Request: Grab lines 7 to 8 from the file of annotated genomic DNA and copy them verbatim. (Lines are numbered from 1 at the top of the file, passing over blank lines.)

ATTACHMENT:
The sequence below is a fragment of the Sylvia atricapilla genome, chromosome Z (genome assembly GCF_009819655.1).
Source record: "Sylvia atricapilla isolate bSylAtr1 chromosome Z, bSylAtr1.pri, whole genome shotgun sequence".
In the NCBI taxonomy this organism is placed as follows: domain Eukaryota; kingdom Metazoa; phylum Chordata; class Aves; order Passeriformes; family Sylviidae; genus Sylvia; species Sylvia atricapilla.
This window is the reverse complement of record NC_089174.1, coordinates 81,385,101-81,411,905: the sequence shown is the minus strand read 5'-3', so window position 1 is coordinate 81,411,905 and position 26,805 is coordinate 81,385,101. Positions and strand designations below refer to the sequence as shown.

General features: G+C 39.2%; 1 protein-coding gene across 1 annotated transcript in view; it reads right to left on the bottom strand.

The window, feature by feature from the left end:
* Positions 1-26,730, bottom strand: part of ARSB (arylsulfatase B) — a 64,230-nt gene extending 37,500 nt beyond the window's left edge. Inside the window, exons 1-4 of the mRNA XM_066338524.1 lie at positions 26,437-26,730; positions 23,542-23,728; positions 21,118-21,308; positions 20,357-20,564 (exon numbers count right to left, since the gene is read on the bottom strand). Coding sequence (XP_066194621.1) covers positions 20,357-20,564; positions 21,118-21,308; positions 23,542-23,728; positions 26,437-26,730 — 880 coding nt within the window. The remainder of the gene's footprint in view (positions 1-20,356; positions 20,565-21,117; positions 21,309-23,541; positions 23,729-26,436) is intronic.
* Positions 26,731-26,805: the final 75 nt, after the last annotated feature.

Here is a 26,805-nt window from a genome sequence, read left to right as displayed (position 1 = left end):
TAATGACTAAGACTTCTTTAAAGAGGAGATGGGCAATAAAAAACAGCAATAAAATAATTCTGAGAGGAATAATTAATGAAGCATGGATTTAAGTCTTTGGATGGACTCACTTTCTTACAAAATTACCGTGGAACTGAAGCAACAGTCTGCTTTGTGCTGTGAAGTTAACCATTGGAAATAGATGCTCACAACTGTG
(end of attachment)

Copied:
* Positions 1-26,730, bottom strand: part of ARSB (arylsulfatase B) — a 64,230-nt gene extending 37,500 nt beyond the window's left edge. Inside the window, exons 1-4 of the mRNA XM_066338524.1 lie at positions 26,437-26,730; positions 23,542-23,728; positions 21,118-21,308; positions 20,357-20,564 (exon numbers count right to left, since the gene is read on the bottom strand). Coding sequence (XP_066194621.1) covers positions 20,357-20,564; positions 21,118-21,308; positions 23,542-23,728; positions 26,437-26,730 — 880 coding nt within the window. The remainder of the gene's footprint in view (positions 1-20,356; positions 20,565-21,117; positions 21,309-23,541; positions 23,729-26,436) is intronic.
* Positions 26,731-26,805: the final 75 nt, after the last annotated feature.